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United States v. Hemme

Prior to 1977, a taxpayer was allowed a lifetime exemption of $30,000 to be deducted from amounts otherwise taxable, which exemption could be claimed anytime during the taxpayer’s lifetime.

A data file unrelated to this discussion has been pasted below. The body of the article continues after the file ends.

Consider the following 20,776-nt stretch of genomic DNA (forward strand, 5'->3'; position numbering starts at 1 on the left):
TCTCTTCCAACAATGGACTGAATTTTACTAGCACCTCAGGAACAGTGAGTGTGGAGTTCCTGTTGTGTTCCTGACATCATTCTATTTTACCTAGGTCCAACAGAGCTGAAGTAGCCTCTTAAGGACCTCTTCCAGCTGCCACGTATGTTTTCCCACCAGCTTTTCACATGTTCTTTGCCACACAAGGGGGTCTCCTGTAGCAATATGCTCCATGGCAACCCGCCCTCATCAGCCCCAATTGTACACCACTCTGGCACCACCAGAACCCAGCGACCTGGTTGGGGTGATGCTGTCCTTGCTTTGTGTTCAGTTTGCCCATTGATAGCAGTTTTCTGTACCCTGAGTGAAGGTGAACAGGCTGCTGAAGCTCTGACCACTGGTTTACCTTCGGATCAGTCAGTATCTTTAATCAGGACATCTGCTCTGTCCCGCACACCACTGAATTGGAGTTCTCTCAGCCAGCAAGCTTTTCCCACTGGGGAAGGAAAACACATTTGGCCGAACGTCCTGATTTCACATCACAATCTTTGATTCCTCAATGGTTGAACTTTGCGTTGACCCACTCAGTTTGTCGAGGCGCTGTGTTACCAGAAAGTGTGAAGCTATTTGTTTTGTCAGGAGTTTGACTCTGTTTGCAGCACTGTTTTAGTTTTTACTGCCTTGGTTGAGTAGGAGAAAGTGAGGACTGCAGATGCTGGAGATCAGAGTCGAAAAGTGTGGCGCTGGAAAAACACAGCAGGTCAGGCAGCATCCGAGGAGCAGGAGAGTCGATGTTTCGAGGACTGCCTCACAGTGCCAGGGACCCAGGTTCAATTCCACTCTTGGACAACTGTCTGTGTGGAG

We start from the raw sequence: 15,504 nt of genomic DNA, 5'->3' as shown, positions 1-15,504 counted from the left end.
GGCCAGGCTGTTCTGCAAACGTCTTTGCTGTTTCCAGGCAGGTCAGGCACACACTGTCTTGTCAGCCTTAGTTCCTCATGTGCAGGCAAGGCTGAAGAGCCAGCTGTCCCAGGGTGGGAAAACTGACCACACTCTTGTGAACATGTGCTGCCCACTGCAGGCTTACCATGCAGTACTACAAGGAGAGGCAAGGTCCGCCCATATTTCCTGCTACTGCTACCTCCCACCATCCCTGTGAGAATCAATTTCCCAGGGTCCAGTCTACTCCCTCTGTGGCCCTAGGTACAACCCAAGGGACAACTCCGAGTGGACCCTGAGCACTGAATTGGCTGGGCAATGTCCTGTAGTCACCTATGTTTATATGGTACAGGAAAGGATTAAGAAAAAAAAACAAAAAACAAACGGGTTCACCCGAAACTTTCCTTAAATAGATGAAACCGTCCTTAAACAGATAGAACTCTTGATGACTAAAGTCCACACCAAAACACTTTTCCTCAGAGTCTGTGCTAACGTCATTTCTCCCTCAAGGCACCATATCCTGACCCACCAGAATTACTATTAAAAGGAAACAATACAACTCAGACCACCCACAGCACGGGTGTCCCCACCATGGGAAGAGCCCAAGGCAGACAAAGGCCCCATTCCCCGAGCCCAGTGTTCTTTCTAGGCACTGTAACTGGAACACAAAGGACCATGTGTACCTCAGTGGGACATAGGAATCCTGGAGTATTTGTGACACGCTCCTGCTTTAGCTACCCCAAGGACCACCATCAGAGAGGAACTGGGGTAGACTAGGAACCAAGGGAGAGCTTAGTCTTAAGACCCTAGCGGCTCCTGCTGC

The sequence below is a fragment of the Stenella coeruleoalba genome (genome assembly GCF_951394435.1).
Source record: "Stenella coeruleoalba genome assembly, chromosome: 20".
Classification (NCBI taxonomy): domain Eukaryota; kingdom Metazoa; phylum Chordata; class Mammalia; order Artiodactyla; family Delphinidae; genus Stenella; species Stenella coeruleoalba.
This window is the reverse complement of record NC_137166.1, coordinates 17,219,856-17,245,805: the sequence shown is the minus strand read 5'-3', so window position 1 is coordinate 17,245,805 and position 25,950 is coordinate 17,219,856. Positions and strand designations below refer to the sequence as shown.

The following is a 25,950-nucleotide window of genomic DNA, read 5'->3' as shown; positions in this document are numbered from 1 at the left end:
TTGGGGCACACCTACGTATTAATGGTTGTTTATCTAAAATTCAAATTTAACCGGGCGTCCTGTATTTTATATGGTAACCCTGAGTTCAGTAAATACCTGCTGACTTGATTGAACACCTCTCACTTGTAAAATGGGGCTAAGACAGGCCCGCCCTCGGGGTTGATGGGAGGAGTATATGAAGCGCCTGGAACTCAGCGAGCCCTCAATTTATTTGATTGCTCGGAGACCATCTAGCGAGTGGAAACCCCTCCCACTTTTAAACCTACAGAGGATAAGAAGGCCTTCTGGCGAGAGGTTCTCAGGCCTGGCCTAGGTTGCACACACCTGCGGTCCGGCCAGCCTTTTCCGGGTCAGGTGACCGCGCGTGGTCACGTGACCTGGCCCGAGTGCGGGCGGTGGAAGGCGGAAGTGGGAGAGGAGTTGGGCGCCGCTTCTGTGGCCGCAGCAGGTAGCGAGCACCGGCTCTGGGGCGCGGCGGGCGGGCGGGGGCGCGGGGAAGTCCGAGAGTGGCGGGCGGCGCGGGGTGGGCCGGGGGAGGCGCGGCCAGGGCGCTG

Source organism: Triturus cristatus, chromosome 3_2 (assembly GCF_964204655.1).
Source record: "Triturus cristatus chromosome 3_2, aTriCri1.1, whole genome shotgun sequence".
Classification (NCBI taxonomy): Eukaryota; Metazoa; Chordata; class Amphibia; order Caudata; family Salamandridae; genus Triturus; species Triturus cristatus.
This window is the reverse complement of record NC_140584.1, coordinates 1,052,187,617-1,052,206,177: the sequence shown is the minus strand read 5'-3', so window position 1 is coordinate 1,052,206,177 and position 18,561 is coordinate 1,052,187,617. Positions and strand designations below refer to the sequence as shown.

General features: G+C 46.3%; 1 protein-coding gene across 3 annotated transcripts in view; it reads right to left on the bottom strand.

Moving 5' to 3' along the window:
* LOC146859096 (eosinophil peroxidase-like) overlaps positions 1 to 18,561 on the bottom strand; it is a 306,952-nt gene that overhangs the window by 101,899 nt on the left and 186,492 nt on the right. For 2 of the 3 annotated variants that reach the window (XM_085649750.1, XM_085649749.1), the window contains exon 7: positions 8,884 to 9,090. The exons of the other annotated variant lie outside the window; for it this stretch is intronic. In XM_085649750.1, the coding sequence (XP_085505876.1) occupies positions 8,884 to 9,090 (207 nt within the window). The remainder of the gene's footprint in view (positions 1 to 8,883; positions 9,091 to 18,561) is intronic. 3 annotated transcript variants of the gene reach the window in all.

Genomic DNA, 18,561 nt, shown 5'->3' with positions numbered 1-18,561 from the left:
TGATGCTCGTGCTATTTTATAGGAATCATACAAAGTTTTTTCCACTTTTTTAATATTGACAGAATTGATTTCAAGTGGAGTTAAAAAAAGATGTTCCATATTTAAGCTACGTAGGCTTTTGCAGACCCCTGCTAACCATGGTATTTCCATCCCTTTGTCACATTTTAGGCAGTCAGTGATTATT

The estate tax allowed a specific exemption of $60,000.  The 1976 Tax Reform Act created a unified credit which could be offset directly against the estate or gift tax; concurrently, the $30,000 and $60,000 exemptions were eliminated.  The Act also contained a transitional rule which provided that the unified credit “shall be reduced by an amount equal to 20% of the aggregate amount allowed as a specific exemption, prior to its appeal.”  In 1976, the taxpayer made gifts, filed a gift tax return, claimed no tax to be due and the taxpayer’s $30,000 lifetime exemption.  The taxpayer died more than two years later, the gifts were required to be included as having been made “in contemplation of death” and the estate of the taxpayer then claimed the unified credit of $34,000 under the New Act.  The Internal Revenue Service contended that the credit must be reduced by 20% of the $30,000 lifetime exemption notwithstanding the fact that the gifts which absorbed such exemption were included in the taxpayer-decedent’s taxable estate.  476 U.S. 558 (1986).

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